Written by Craig Mazin
Directed by Seth Gordon
Starring Jason Bateman, Melissa McCarthy and Amanda Peet
Sandy Patterson: You got hit by a car. Are you even human?
Diana: The trick is to relax your legs. I read it on wikiHow.
IDENTITY THIEF, the latest film from decent documentary filmmaker turned borderline horrible Hollywood filmmaker, Seth Gordon, is certainly true to its name. Not only does it carry on like a comedy of grandeur when it is really just an awkward and implausible mess, but it steals its odd couple premise from a great number of previous, and much funnier, examples, while trying to play out as original and fresh. PLANES, TRAINS AND AUTOMOBILES, you are not. Heck, you’re not even DUE DATE. I know that movies aren’t always meant to be realistic but chumming it up with the person who stole your identity and ruined your life is pushing it for me.
After Melissa McCarthy broke out in BRIDESMAIDS, it was imperative for Hollywood to find her a starring vehicle. Pairing her deadpan zaniness opposite the equally deadpanned stoicism of Jason Bateman in a mismatch comedy would seem, and should have been, like a no-brainer. The talent between these two could have, and again, should have, led to greatness but instead, it just made me terribly sad. Watching them waste their talents in this schlock made me very weary of where McCarthy could end up if she lets Hollywood just drag her along, not to mention where Bateman could end up, if he doesn’t start making more inspired script choices. Simply put, they deserved a higher calibre project and, quite frankly, so did we.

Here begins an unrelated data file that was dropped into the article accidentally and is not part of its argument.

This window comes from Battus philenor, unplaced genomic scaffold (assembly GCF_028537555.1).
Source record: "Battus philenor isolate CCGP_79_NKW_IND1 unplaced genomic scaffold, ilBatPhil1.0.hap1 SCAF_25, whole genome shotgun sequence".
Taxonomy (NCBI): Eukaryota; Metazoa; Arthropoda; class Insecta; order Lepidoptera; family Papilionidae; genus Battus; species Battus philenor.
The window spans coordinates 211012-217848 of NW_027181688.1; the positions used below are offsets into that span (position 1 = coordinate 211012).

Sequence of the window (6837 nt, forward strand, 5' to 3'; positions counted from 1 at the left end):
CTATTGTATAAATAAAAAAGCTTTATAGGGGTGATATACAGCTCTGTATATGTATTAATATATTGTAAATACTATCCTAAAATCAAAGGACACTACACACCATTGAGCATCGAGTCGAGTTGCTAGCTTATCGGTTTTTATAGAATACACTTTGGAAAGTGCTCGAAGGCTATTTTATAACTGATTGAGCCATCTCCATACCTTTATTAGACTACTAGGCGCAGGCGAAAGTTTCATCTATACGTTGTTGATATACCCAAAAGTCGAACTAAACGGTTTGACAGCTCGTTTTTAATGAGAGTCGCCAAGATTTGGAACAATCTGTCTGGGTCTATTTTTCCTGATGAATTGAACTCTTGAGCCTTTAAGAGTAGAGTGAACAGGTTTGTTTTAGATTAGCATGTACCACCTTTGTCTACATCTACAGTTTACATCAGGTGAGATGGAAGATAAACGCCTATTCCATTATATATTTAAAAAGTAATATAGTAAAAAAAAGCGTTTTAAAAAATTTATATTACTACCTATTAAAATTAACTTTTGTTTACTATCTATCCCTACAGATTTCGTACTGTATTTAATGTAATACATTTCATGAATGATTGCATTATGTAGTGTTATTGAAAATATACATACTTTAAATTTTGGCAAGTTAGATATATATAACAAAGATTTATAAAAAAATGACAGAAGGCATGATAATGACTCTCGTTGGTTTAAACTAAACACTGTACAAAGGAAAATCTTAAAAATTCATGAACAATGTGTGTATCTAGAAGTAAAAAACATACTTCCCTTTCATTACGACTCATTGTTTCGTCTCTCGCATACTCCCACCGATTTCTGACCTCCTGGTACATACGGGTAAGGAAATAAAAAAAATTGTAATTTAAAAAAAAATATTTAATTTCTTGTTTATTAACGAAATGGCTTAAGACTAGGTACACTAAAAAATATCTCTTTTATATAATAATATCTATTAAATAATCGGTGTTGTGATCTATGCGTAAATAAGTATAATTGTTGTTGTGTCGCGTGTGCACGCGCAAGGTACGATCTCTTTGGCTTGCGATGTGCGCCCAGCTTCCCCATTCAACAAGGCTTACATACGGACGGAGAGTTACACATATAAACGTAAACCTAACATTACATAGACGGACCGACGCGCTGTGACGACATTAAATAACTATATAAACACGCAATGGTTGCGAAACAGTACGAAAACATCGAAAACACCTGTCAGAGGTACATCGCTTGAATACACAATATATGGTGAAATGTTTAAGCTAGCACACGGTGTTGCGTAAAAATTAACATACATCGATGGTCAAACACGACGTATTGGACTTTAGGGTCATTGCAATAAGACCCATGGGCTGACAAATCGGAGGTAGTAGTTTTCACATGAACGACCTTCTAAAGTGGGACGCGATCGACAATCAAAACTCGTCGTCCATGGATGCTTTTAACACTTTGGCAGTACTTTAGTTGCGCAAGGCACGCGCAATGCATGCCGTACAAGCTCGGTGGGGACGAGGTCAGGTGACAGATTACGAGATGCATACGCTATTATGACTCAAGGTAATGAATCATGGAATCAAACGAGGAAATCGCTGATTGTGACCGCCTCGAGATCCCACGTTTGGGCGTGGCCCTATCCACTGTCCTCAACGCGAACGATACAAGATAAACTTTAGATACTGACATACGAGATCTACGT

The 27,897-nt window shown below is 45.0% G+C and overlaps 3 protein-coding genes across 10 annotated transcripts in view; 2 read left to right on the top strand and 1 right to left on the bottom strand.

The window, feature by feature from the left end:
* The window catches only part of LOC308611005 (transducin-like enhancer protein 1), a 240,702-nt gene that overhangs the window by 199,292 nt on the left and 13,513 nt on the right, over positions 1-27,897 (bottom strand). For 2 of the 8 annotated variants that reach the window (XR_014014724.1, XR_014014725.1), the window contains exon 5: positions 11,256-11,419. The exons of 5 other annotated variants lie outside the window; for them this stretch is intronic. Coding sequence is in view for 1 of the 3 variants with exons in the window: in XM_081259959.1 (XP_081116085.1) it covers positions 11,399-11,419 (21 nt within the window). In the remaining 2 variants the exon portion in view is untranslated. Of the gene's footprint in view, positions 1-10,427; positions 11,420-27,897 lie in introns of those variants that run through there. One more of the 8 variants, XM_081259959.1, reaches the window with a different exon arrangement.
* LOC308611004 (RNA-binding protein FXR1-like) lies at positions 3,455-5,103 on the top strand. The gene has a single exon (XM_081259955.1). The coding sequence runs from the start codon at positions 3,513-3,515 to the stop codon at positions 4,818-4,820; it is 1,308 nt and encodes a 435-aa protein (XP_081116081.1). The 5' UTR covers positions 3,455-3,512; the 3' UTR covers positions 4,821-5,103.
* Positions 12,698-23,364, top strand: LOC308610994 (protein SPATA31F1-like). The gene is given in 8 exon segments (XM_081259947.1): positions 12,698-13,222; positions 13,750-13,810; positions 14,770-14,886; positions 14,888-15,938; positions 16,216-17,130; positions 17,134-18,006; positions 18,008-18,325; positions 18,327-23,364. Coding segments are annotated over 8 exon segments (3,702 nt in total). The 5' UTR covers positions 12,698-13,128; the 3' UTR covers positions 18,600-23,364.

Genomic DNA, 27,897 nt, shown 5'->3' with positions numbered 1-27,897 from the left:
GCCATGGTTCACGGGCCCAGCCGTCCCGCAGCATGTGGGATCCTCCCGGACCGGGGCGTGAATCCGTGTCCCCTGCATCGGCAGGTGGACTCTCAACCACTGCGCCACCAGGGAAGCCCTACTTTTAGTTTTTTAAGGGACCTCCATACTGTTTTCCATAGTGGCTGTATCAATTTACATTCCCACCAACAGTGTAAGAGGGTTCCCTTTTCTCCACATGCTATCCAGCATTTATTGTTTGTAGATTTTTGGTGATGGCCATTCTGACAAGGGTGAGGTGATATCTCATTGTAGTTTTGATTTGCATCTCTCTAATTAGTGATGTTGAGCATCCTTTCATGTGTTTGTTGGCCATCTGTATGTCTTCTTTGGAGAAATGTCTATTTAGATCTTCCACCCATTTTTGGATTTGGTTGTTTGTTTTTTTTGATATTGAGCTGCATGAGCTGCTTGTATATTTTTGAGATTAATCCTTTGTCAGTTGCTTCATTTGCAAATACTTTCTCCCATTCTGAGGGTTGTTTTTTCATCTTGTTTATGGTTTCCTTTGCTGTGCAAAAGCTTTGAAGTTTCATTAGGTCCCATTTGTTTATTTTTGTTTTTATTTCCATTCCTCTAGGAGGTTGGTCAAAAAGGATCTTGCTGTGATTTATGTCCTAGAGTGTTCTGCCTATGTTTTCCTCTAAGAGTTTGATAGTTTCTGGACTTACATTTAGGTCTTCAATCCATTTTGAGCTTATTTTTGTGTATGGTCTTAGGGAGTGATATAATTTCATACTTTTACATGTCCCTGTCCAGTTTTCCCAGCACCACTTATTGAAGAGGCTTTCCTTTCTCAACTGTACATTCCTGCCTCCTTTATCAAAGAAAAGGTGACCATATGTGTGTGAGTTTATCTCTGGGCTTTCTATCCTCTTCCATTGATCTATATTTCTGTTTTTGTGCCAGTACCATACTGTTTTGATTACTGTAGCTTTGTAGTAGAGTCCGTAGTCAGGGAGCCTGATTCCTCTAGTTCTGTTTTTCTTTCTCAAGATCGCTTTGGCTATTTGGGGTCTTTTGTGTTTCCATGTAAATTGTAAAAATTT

It takes about five minutes to realize that IDENTITY THIEF isn’t going to work. Screenwriter, Craig Mazin, pieces his plot together with such lazy simplicity that you can see straight through to the end from the very beginning and you can also see it isn’t going to be a fun ride. McCarthy plays a girl with no identity, no rules and subsequently, no life or friends; while Bateman plays a guy with nothing but rules. Obviously, if these two were to end up in a completely nonsensical scenario, they would learn from each other’s differences and grow as human beings. McCarthy and Bateman work very hard to salvage this forced premise but there’s only so much they can do when they’re working with this little to begin with and there just aren’t enough laughs to make up for how insipid the whole thing is.